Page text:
Where is Black Friday Now?

Samuel Wang, Reporter

Once again, an amazing Thanksgiving season has come and gone, filled with lots of thanking and giving. There is nothing better than close friends and family sitting around the dinner table, bragging about their children’s accomplishments with the aunties and uncles, questioning your career path and grades, even though you are only ten at the time. Sincerely, it is a heartwarming experience that no child in America should ever be deprived of.

If you are even luckier, you might have had the honor of witnessing a classic Thanksgiving family football game. If you have not had this honor, I will give you just a taste of what it is like. Everyone rushes out the door in the lovely thirty degree weather to grab the deflated football, and sometimes, if it’s a really special occasion, a football turns into the couch cushion. With shoes and jackets marking the end zones, the game can finally commence, which Akash Rajan (’21), with a glint of admiration and almost certainly a tear in his eye, puts beautifully as “the peak of coordination.” Honestly, what could be cooler than Uncle Bob showing you his sick spiral?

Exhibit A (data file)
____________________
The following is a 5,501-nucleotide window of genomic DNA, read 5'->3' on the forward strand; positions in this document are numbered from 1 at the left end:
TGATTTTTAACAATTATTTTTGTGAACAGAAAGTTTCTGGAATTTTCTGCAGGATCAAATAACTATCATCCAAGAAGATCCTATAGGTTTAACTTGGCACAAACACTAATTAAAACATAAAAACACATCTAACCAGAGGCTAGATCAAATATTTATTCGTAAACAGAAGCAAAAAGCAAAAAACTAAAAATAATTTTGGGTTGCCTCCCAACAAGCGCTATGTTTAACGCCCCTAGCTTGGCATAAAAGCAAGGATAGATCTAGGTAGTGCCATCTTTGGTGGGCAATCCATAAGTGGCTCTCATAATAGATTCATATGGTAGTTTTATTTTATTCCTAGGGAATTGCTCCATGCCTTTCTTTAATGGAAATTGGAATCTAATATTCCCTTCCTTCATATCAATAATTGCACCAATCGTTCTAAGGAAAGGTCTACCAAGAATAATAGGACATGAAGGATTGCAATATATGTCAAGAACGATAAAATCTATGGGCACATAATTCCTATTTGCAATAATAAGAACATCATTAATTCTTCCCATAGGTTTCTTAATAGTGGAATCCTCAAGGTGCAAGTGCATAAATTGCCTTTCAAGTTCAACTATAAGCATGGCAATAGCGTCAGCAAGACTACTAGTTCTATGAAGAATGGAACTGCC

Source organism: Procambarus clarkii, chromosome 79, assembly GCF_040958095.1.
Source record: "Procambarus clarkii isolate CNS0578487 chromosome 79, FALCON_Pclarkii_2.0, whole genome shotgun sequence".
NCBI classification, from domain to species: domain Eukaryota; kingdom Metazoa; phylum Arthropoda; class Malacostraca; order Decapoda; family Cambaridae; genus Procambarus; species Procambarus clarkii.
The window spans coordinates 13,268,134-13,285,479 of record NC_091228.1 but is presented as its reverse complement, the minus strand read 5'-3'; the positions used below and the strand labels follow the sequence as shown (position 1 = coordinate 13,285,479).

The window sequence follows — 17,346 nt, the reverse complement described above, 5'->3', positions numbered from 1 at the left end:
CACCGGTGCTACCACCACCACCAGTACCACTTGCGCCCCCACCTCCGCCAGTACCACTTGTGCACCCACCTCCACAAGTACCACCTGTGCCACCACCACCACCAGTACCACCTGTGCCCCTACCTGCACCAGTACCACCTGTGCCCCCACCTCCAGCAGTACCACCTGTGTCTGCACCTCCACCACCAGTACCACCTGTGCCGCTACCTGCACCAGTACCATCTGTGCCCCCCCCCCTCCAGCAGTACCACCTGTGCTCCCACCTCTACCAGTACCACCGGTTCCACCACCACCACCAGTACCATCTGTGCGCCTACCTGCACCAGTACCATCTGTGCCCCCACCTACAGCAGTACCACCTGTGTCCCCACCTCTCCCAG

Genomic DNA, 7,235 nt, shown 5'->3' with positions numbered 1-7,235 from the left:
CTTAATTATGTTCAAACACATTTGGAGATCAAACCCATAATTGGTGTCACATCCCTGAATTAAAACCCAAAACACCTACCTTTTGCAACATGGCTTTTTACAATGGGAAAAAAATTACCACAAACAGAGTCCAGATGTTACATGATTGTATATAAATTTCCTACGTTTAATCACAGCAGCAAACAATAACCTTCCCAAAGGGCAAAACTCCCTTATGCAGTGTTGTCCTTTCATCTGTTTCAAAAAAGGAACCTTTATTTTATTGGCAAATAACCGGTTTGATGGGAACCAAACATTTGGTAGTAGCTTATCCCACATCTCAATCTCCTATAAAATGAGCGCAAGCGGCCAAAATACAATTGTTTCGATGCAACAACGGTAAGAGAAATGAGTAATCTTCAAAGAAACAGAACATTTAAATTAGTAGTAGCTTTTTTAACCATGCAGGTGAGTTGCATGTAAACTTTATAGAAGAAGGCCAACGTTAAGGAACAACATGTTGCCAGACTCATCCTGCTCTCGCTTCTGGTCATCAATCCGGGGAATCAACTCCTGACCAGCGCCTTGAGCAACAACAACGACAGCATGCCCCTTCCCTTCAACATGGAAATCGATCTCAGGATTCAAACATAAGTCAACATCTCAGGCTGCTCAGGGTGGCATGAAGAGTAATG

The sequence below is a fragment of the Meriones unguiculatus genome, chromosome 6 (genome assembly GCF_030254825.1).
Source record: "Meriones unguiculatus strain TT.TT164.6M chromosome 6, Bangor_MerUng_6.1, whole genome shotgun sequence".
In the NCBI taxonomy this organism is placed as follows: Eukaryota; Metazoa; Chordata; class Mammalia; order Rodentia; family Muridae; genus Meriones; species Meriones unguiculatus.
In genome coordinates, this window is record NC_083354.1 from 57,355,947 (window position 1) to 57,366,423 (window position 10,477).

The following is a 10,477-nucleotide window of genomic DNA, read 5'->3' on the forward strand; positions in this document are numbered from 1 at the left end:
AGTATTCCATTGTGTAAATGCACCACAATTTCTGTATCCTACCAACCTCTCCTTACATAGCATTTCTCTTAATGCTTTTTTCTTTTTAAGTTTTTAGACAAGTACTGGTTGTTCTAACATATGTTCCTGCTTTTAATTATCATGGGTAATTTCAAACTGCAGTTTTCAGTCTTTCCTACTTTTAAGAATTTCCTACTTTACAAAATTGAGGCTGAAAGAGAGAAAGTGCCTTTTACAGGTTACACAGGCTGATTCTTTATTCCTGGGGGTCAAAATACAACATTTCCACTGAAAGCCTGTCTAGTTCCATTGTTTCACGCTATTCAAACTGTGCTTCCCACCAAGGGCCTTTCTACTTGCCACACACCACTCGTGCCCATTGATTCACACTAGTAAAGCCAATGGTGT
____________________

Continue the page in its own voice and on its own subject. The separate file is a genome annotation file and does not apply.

No matter how fun it is being ashamed of not participating in ten extracurriculars while getting all A+’s like your cousin is, the true fun does not happen until after Thanksgiving dinner… the holy Black Friday.

Don’t lie to yourself; you have laughed at the videos of people fighting to the death for 16” TVs or better yet, you yourself have been in a swarm on Black Friday.

My first Black Friday was one of the biggest moments for me in my journey to manhood. I had just turned 10. Finally one of the big boys at elementary school, my family let me roll with them to Target. Hands down the best day of my life. At last, I could legally buy Pokémon cards instead of stuffing them down my pockets at Walgreens (shout out to cargo shorts).

The sad truth, I regret to tell you, is that this hallmark of America is dying out. Kids nowadays will not get to experience what I did. Once poppin’ stores like Bed Bath and Beyond are now bare on Black Friday. The ruthlessness of the interwebs has destroyed the desire to trample people on your way to fight over discounted toilet paper. The culprit is that there are too many great deals online. Amazon Prime, I cannot stress this enough, is so handy. Putting that aside, however, we should strive to not be like people, such as Sandeep Amarnath ‘19, who prefers to shop, and I quote: “online” for Black Friday. Who wants to sit in their underwear conveniently ordering literally anything they want instead of getting smacked by a refrigerator on their way to the fruit snacks aisle?

To keep it, as the kids today say, one hunnid, I suppose all good things must come to an end. We, as Americans, must accept the crumbling institution of Black Friday. We can now only remember when it was a duty for all people of not only the United States but the world, to camp out in front of Best Buy for an Xbox.